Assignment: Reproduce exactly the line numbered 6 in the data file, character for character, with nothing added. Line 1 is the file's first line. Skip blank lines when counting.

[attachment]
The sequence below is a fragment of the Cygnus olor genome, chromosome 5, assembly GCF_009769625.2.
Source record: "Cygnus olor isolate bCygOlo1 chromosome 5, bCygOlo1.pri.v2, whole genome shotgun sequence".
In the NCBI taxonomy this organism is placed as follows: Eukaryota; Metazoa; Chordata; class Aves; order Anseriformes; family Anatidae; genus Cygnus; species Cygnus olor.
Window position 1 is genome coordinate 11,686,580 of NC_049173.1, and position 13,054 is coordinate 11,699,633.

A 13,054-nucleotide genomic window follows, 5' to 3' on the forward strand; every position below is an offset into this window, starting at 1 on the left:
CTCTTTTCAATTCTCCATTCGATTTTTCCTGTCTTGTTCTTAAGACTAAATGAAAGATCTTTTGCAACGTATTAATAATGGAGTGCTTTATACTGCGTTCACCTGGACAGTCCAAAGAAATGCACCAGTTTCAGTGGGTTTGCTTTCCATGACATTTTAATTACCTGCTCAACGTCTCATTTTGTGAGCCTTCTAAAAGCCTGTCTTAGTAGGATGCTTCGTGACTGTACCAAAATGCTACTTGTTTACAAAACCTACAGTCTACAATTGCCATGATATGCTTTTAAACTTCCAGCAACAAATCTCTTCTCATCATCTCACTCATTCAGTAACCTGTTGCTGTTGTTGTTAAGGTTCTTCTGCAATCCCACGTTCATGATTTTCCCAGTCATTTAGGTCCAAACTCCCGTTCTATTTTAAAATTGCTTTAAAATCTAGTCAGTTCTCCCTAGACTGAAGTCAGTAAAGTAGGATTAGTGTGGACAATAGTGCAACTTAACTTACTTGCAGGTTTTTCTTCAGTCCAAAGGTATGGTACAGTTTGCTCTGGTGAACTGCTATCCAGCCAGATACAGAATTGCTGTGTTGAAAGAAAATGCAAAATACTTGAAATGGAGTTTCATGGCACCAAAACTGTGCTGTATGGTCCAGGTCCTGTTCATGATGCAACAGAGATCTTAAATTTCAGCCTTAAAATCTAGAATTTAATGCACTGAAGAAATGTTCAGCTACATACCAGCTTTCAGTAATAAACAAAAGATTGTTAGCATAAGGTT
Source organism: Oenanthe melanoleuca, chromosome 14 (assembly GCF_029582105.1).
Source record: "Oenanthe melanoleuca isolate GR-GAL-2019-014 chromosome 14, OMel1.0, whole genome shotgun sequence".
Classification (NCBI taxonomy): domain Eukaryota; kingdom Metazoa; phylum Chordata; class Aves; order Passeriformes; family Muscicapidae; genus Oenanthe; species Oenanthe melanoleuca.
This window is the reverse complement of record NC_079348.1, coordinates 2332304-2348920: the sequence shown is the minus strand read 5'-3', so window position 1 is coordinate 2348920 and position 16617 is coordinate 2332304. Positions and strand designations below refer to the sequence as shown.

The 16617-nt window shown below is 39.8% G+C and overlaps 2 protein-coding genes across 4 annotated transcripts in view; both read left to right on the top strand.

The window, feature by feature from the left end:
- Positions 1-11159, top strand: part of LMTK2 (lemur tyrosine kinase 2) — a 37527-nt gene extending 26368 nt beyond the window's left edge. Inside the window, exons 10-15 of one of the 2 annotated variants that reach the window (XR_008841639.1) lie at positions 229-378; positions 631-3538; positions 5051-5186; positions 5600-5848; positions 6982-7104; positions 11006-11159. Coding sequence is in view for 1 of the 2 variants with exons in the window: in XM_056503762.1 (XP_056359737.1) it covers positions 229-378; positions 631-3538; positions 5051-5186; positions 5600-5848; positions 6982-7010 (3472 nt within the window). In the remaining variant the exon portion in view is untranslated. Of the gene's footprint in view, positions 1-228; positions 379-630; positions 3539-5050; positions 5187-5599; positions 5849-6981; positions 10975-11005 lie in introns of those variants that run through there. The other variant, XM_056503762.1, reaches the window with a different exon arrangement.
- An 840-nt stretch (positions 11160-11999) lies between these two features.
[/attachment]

CTCTTTTCAATTCTCCATTCGATTTTTCCTGTCTTGTTCTTAAGACTAAATGAAAGATCTTTTGCAACGTATTAATAATGGAGTGCTTTATACTGCGTTCACCTGGACAGTCCAAAGAAATGCACCAGTTTCAGTGGGTTTGCTTTCCATGACATTTTAATTACCTGCTCAACGTCTCATTTTGTGAGCCTTCTAAAAGCCTGTCTTAGTAGGATGCTTCGTGACTGTACCAAAATGCTACTTGTTTACAAAACCTACAGTCTACAATTGCCATGATATGCTTTTAAACTTCCAGCAACAAATCTCTTCTCATCATCTCACTCATTCAGTAACCTGTTGCTGTTGTTGTTAAGGTTCTTCTGCAATCCCACGTTCATGATTTTCCCAGTCATTTAGGTCCAAACTCCCGTTCTATTTTAAAATTGCTTTAAAATCTAGTCAGTTCTCCCTAGACTGAAGTCAGTAAAGTAGGATTAGTGTGGACAATAGTGCAACTTAACTTACTTGCAGGTTTTTCTTCAGTCCAAAGGTATGGTACAGTTTGCTCTGGTGAACTGCTATCCAGCCAGATACAGAATTGCTGTGTTGAAAGAAAATGCAAAATACTTGAAATGGAGTTTCATGGCACCAAAACTGTGCTGTATGGTCCAGGTCCTGTTCATGATGCAACAGAGATCTTAAATTTCAGCCTTAAAATCTAGAATTTAATGCACTGAAGAAATGTTCAGCTACATACCAGCTTTCAGTAATAAACAAAAGATTGTTAGCATAAGGTT